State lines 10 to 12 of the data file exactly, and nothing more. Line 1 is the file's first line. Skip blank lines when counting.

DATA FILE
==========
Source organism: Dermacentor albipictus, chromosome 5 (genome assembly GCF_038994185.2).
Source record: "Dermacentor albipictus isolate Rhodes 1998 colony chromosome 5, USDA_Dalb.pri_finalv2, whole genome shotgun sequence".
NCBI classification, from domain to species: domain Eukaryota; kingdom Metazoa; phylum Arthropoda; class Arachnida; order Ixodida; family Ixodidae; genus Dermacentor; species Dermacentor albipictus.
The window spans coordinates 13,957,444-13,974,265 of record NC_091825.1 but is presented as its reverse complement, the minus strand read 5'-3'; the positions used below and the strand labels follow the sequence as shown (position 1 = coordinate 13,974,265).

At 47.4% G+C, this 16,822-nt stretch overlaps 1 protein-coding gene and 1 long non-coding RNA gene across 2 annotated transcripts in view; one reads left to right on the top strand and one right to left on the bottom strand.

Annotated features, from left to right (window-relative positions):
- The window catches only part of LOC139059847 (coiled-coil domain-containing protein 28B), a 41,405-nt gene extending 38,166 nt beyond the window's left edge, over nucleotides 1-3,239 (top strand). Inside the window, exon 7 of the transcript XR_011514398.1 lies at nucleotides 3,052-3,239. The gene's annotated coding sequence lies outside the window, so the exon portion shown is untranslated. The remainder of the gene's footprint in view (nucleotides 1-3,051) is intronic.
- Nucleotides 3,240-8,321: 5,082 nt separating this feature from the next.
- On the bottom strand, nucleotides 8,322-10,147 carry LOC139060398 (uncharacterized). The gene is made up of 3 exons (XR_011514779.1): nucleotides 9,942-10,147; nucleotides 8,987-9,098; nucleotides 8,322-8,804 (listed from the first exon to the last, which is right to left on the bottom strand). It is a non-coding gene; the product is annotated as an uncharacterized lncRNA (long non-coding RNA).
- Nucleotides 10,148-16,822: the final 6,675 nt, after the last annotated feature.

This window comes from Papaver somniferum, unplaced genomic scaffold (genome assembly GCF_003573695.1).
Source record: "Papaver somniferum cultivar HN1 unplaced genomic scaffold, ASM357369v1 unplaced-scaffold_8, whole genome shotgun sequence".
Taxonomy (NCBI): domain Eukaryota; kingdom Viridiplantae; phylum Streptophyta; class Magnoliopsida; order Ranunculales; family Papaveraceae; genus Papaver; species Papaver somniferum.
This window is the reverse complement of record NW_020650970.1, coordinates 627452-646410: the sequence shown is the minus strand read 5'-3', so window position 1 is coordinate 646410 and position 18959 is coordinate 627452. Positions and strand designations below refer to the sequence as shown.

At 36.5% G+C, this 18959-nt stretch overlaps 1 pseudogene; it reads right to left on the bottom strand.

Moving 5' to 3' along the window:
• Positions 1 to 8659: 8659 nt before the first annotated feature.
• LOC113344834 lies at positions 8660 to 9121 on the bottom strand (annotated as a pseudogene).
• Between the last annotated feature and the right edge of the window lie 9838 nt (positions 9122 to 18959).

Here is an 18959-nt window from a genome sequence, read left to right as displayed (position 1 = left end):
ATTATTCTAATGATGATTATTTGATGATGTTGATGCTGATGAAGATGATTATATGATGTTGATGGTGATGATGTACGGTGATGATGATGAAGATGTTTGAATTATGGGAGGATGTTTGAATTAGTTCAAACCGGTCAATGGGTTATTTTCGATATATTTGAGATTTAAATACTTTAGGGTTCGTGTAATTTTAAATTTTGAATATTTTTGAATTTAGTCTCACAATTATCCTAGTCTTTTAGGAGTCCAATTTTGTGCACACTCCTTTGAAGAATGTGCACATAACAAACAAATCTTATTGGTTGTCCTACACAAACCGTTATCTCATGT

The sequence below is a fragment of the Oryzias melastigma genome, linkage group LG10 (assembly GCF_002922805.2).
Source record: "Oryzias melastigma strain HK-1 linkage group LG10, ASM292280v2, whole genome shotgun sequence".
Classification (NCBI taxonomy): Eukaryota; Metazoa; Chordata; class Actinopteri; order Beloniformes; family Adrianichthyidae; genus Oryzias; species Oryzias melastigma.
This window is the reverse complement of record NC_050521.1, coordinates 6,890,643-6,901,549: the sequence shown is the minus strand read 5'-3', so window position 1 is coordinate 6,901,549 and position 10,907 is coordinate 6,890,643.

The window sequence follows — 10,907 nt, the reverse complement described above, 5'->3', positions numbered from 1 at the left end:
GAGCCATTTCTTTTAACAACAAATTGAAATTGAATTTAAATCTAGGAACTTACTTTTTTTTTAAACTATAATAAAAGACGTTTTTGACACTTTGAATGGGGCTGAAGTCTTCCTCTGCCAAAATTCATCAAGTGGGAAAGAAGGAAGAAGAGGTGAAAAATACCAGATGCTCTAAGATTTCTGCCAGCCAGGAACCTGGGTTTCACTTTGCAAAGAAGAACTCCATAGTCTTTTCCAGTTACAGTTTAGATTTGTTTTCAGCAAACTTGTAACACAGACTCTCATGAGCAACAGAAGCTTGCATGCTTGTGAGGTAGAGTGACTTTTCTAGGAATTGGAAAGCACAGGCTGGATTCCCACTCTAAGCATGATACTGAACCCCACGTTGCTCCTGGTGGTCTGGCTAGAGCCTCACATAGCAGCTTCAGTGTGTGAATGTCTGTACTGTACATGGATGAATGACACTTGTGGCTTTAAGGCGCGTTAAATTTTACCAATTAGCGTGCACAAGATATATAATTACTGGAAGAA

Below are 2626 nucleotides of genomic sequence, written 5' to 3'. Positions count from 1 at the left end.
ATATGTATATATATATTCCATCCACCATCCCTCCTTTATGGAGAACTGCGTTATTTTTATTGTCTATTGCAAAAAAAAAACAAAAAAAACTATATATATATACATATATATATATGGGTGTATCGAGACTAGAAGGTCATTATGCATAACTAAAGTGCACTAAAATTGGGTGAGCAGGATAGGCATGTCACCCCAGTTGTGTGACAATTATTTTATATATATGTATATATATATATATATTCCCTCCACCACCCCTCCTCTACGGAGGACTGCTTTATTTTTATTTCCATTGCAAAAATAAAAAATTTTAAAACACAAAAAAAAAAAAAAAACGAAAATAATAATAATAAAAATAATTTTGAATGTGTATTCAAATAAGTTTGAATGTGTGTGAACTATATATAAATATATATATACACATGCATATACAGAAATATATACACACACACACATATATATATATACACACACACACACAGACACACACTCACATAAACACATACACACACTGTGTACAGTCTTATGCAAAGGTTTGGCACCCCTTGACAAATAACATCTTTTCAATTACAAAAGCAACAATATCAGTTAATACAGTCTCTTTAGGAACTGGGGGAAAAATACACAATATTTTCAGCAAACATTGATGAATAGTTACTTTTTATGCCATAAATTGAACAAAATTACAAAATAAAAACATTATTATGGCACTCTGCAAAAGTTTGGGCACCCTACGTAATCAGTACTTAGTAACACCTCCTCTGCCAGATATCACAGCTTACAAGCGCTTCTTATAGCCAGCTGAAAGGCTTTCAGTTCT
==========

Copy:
- Nucleotides 10,148-16,822: the final 6,675 nt, after the last annotated feature.

This window comes from Papaver somniferum, unplaced genomic scaffold (genome assembly GCF_003573695.1).
Source record: "Papaver somniferum cultivar HN1 unplaced genomic scaffold, ASM357369v1 unplaced-scaffold_8, whole genome shotgun sequence".